Nine months into federal budget sequestration, there’s no shortage of studies, articles, and speculation about how trimmed funding is having an impact on the U.S. There is far less work going into figuring out how to right the ship. One answer, painful to many scientists, is that they have to become a little better at marketing. Otherwise we will end up with less visionary science.
In the life sciences, the sequestration cut 4.9 percent from the budget of the National Institutes of Health, a move that has already been felt at universities, research organizations, and medical centers around the country. A new survey [PDF] from university associations reports that academic labs are seeing reduced funding, staff layoffs, and delayed or canceled research programs.
You might not care about a scientist whose grant to study gene regulation in a scarce plant didn’t come through. What you should care about is that the lung cancer treatment that may have been developed based on better knowledge about the plant’s gene regulation will now never come to market.
In science, the most devastating effects of slashed funding are not the near-term but the long-term. A tremendous ripple effect begins when funding is cut. It is impossible to quantify the loss; no one can say what could have been discovered or invented if only budgets had permitted.
Tight funding alters the scientific landscape. Scientists, who are continually submitting grant proposals for research projects they think will make a difference, react to government cuts the way investors do to an economic slump: they become highly risk-averse. With slimmer chances of winning a grant, scientists steer clear of truly innovative research, favoring safer projects that are more likely to be funded. The move from high-risk, high-reward projects to low-risk, low-reward ones means that, as a society, we trade visionary, big-leap ideas—like Jeanne Lawrence’s amazing work on a new approach for Down syndrome—for incremental steps and slow progress.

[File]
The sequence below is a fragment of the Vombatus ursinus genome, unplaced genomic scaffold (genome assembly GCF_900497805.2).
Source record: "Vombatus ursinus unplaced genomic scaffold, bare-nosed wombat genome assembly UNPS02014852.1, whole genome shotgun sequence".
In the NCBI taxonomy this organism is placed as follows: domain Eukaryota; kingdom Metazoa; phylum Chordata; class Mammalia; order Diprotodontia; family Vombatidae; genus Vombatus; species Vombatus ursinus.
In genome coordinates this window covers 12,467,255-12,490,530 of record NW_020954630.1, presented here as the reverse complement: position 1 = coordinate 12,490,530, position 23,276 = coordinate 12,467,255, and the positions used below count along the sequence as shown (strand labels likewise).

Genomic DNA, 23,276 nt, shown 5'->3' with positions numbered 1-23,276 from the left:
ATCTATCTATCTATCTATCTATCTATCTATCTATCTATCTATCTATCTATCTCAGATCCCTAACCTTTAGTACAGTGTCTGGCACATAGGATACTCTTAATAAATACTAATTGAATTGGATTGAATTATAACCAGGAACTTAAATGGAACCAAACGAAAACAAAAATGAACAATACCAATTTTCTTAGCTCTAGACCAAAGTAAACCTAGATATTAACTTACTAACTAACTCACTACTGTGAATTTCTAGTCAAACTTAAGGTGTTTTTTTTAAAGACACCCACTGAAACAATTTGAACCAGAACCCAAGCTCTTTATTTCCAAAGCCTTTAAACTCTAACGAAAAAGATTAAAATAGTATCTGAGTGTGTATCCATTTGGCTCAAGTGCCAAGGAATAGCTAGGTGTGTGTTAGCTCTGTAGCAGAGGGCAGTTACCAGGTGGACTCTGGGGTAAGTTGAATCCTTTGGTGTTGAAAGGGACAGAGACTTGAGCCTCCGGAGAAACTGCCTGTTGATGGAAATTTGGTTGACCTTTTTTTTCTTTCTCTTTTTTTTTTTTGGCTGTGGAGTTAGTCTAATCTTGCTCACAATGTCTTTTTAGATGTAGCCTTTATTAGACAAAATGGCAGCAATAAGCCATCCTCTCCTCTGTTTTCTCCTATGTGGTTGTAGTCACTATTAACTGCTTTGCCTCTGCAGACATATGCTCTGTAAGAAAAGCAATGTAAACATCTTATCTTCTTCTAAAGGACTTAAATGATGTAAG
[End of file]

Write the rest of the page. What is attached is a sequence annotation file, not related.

The sequester’s impact is not just affecting ivory tower scientists. In the past decade, beleaguered pharmaceutical companies have cut costs in drug discovery and development by outsourcing the highest-risk steps in R&D, like finding and validating a biomarker related to a disease. Academic medical centers and small biotech companies—both funded largely by the federal government—stepped in to fill the need. Small companies or universities have been licensing more drug candidates than ever into the drug pipelines of pharmaceutical companies. Tightened funding leaves the entire industry with fewer potential new ways to treat disease.
Is there a solution? Researchers can’t reverse budget cuts. But at a recent meeting of technology-focused scientists, a speaker from NIH made the point that proving the success of grant-funded programs is essential for continued support from Congress. Every grant doesn’t have to result in a successful outcome, but if quantifiable progress across a portfolio of projects can be shown, it should help NIH justify its annual budget request.
Scientists hate hearing this; many interpret it as a call to market their own research programs. But demonstrating success metrics could be as simple as alerting the funding agency when a grant-funded project gets published in a peer-reviewed journal, or when a university licenses intellectual property from a project to a company.
The scientific community would be in a stronger position if it were better at communicating the impact and potential of the work it undertakes with taxpayer dollars. Scientists are better at, well, doing science than at conveying the importance of their work to the general public. But failure to explain fuels widespread misperceptions about how much good the funding is doing (case in point: Sarah Palin’s memorable jab at research involving fruit flies).
It’s time for scientists and their university public relations teams to step up and find new ways to explain what they’re doing, why they’re doing it, and how it could help an average citizen. It will not be easy, but the prize could be improved funding for research as a whole.